The armed Palestinians holed up in the Church of the Nativity in Bethlehem were keeping some 50 children and young men virtual prisoners in the church's cellar, a 20-year-old Palestinian who escaped related yesterday.
The youths were permitted to go out only for short periods, one at a time, and were suffering from hunger and thirst, as well as fear and boredom, Taher Manasra said. "Our food was a pretzel apiece [per day]," he said. "Once, they also gave us a hot meal of rice."
Manasra said he had slipped out through an aperture in the church wall yesterday to gather edible plants for food. He was promptly shot in the leg - by an Israeli sniper, he assumes - and following negotiations via Red Cross intermediaries, he was taken for treatment to Hadassah University Hospital in Jerusalem.
Five other Palestinian youths also left the church yesterday afternoon with the assistance of the Red Cross mediators, after IDF soldiers spied them standing at the church entrance waving a white flag. They said that priests inside the church had helped them to escape.
The five, who are not on the IDF's wanted list themselves, told their interrogators that many of the wanted men in the church would also like to give themselves up, but are under pressure not to do so both from the leaders of the group and from senior Palestinian Authority officials.
Manasra, an unemployed resident of the nearby Deheisheh refugee camp, said he had been shopping for groceries in the Bethlehem market about 15 days ago when he suddenly heard a series of explosions and saw people fleeing into the church. He therefore did the same. Inside, he said, members of the Palestinian Authority's security services had sent all the younger civilians into the cellar.
"They treated us strictly, and we even had ask for permission to go to the bathroom," he said. "We were allowed to be in the bathroom for only five minutes." He said a member of Force 17, PA Chairman Yasser Arafat's presidential guard, had stood watch over the youngsters with a rifle and had ensured that they remained seated in their places all day. He said that the people in the cellar had spent most of their time sleeping.
Manasra said he did not know why they had been kept confined to the cellar, but assumed it had been either for their own protection or to keep them from getting in the fighters' way. He estimated that in addition to the 50 youths, some 200 armed men were inside the church. He claimed that even among the fighters, morale was very low. He said he believed that they were also short of food, even though he and his comrades had smelled things cooking in the rooms occupied by the gunmen.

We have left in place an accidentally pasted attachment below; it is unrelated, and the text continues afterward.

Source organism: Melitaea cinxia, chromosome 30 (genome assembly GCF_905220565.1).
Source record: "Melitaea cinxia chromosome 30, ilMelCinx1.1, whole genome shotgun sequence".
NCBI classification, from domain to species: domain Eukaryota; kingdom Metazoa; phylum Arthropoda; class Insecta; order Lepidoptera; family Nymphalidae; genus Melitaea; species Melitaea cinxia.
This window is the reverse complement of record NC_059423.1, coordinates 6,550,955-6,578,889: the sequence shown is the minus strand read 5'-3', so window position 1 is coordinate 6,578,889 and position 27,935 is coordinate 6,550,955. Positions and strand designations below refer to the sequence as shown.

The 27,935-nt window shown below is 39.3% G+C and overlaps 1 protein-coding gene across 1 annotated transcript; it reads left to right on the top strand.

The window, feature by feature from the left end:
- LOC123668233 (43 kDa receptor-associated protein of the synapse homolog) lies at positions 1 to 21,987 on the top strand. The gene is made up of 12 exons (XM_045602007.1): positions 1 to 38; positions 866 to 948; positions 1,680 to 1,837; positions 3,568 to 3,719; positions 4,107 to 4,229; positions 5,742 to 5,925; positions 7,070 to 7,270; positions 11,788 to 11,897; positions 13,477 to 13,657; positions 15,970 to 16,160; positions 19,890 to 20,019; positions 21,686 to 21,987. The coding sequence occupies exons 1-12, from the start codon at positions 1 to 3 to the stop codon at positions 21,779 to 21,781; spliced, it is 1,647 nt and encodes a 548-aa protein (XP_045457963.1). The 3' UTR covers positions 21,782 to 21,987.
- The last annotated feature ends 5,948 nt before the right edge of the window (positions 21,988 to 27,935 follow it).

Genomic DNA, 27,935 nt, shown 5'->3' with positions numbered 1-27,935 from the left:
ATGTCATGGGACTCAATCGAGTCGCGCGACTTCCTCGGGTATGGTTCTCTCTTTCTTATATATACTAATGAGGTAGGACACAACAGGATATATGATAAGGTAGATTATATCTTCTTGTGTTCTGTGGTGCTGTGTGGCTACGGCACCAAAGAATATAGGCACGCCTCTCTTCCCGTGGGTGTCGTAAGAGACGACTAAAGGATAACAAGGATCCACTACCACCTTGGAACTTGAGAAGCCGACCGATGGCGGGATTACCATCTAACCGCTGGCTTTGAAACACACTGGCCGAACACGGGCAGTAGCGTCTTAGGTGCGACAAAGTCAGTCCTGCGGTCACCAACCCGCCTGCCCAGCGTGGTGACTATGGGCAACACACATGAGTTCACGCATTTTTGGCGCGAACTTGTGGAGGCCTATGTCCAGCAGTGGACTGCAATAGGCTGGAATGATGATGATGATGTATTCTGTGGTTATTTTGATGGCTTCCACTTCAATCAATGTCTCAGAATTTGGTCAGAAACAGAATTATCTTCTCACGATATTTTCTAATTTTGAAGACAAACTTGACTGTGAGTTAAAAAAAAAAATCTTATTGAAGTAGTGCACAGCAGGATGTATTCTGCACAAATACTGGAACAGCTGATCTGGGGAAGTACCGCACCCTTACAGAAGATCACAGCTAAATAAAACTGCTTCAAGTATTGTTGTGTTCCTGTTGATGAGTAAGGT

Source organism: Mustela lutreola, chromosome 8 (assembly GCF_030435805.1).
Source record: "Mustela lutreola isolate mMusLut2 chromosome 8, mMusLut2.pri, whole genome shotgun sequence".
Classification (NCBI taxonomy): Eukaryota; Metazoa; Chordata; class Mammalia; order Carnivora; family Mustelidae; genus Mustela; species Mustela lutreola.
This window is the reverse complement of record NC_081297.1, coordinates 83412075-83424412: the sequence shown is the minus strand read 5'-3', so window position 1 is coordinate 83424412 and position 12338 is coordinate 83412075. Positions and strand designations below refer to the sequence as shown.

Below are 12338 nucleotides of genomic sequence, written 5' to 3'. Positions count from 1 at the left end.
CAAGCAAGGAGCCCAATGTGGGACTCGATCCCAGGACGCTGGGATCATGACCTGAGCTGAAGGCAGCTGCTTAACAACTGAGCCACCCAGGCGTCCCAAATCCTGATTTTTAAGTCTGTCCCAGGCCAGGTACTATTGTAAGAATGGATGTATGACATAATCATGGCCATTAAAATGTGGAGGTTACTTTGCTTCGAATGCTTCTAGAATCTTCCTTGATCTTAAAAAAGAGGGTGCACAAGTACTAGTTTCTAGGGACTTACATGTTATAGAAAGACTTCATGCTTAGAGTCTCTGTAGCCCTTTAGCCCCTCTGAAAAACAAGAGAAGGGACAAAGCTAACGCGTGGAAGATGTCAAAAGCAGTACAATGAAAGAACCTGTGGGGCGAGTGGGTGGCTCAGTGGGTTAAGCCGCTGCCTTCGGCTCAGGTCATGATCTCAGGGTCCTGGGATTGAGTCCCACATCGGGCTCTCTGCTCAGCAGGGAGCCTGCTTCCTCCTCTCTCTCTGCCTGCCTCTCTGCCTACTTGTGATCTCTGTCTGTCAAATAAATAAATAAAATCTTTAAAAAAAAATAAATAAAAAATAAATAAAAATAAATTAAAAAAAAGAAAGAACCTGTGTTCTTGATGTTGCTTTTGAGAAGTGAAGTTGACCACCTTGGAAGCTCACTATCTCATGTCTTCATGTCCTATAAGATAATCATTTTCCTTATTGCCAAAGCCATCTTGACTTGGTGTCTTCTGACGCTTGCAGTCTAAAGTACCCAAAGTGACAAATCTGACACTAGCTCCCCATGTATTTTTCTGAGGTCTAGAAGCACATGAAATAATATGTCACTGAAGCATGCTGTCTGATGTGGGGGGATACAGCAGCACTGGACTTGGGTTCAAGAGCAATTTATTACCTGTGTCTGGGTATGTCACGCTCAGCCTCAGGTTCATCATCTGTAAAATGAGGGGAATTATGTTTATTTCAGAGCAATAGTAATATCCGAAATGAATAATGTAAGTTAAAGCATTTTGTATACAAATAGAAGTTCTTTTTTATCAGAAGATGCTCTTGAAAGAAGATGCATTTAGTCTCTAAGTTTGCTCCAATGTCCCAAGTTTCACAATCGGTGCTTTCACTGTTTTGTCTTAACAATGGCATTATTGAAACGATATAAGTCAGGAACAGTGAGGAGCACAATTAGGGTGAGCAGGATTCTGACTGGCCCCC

Despite the growing tensions between the gunmen and the civilians and among the wanted men themselves, IDF Chief of Staff Shaul Mofaz said yesterday that the standoff at the church could last for as long as another two weeks.
Meanwhile, several hundred Israeli Arabs, led by the heads of the Christian churches in Israel, demonstrated yesterday at the military roadblock north of Bethlehem against the IDF siege of the Church of the Nativity. The demonstration passed quietly and dispersed after about an hour.
A catastrophe for Christianity
"With two Muslim bodies inside the Church of the Nativity, Christianity could be facing an absolute disaster in Bethlehem," said Cannon Andrew White, the special representative of the Archbishop of Canterbury in the Middle East. "It would be catastrophic if two Muslim martyrs were buried in the church. It could lead to a situation like that in Nazareth," he said.
White said the issue of removing the two bodies from the church was of primary concern to religious representatives of all three parties involved in the stalemate around the church. However, he said that after intensive mediation efforts, plans to temporarily bury the bodies inside the basilica had been abandoned, but that no progress had been made in formulating a plan to bring the bodies outside the church.
"We are concerned with two primary issues here," said White. "The first is the violation of the holy places. The second is humanitarian needs, even for those who have already violated the sacred places of Christianity by bringing weapons into the church," he said. "Holy places have always been a place of refuge, but not for those bringing in weapons."